Kennesaw State University’s Bernard A. Zuckerman Museum of Art has appointed Sarah Higgins as curator.
The Georgia native begins working with director of curatorial affairs Teresa Bramlette Reeves on Oct. 19. She will focus on solo shows as well as create joint-curator exhibitions with Reeves.
Higgins holds an M.A. in curatorial studies from the Center for Curatorial Studies, Bard College, where she has worked as graduate program coordinator since 2013.
With experiences that have included serving as a curatorial fellow at New York’s New Museum and as community arts director at Atlantic Center for the Arts in New Smyrna Beach, Fla., she has curated more than 30 exhibitions featuring a range of emerging, established and international artists.
She co-curated the exhibition “The Future We Remember,” opening next February at the Southeastern Center for Contemporary Art in Winston-Salem, N.C.
“Sarah’s passion to address issues such as art’s ability to create social and political change, along with her interest in creating dynamic experiences in our region, will help guide the Zuckerman Museum of Art’s visitor experience as we grow as an institution,” ZMA director Justin Rabideau said in an announcement.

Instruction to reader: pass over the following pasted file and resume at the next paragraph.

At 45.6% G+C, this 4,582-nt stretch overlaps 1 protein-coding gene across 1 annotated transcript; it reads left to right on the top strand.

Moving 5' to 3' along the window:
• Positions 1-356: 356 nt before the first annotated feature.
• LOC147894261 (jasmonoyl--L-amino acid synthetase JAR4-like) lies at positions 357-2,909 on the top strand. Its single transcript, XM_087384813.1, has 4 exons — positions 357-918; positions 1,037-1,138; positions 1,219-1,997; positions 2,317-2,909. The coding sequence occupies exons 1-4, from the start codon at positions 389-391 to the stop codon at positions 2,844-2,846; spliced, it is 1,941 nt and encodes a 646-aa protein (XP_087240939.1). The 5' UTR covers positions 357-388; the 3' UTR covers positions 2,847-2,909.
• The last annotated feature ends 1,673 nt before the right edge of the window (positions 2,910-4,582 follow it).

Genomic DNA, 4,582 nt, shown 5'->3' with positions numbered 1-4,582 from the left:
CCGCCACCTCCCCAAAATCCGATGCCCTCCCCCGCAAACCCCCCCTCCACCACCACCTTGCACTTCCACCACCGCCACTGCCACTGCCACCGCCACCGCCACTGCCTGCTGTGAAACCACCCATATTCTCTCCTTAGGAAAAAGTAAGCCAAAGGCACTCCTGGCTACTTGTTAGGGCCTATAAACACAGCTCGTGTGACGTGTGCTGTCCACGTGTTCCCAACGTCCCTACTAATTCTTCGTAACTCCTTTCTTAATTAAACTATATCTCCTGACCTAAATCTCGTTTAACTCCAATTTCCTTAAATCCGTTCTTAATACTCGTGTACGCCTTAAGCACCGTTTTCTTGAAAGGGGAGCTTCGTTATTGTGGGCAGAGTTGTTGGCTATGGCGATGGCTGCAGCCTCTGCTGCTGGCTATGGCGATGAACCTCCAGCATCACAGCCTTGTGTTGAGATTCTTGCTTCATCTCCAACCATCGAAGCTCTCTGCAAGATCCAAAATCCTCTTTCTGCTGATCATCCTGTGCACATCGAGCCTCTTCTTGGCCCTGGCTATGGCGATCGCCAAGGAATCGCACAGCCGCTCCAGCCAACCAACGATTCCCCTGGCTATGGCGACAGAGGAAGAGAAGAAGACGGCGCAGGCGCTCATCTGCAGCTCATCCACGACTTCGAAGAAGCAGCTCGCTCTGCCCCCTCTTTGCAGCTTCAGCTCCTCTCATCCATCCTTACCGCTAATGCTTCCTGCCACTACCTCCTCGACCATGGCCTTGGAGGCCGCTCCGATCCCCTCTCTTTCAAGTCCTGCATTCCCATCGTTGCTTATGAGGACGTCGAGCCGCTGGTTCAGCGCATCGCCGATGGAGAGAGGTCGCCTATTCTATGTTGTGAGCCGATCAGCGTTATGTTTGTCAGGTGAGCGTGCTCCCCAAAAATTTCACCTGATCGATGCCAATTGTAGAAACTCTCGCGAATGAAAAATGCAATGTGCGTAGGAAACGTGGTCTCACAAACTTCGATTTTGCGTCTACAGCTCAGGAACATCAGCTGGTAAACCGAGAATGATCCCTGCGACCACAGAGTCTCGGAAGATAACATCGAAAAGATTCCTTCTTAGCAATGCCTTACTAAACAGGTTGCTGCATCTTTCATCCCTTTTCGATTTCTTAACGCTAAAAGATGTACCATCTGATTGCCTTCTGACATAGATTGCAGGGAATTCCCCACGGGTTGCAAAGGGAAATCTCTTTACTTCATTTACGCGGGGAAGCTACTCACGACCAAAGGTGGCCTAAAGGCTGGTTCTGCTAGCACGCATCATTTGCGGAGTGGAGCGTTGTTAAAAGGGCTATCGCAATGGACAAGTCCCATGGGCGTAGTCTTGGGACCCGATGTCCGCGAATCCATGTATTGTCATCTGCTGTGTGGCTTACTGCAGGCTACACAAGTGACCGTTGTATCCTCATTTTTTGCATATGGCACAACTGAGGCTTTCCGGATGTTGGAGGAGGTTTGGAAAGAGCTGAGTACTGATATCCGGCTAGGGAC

She replaces associate curator Kirstie Tepper, who has stepped down to pursue an M.F.A. at Georgia State University.
More on ZMA: zuckerman.kennesaw.edu.
Atlanta Contemporary Art Center has announced Lacey Haslam, whose experience include art projects in the San Francisco Bay area, as its development manager.
Haslam, who has begun work at the Westside nonprofit, will be in charge of donor cultivation and retention, creating and implementing fund-raising strategies including the annual fund campaign, and applying for and managing government and foundation grants.
It’s a time of change at Atlanta Contemporary, with former development director Veronica Kessenich becoming executive director in July and the visual arts institution instituting a free admission policy in September.
“I have no doubt that she is just the person to welcome you at the front desk, deepen relations with existing supporters and funders, and help us build a vibrant community around contemporary art,” Kessenich said of Haslam.
In the Bay Area, Haslam founded and directed and raised funds for Block Gallery, which presents free site-specific art experiences in public spaces.
She is also the lead organizer of Archive Project, a collection of books that inspired leading arts and cultural figures, who in turn donated them, with a hand-written bookplate note, for the purpose of public sharing.
Of her new role in Atlanta, Haslam said in the announcement: “I’m excited to play a vital part in such a dynamic and forward-thinking institution. I look forward to contributing to the upward momentum and sustainability of Atlanta Contemporary.”
More on Atlanta Contemporary: atlantacontemporary.org.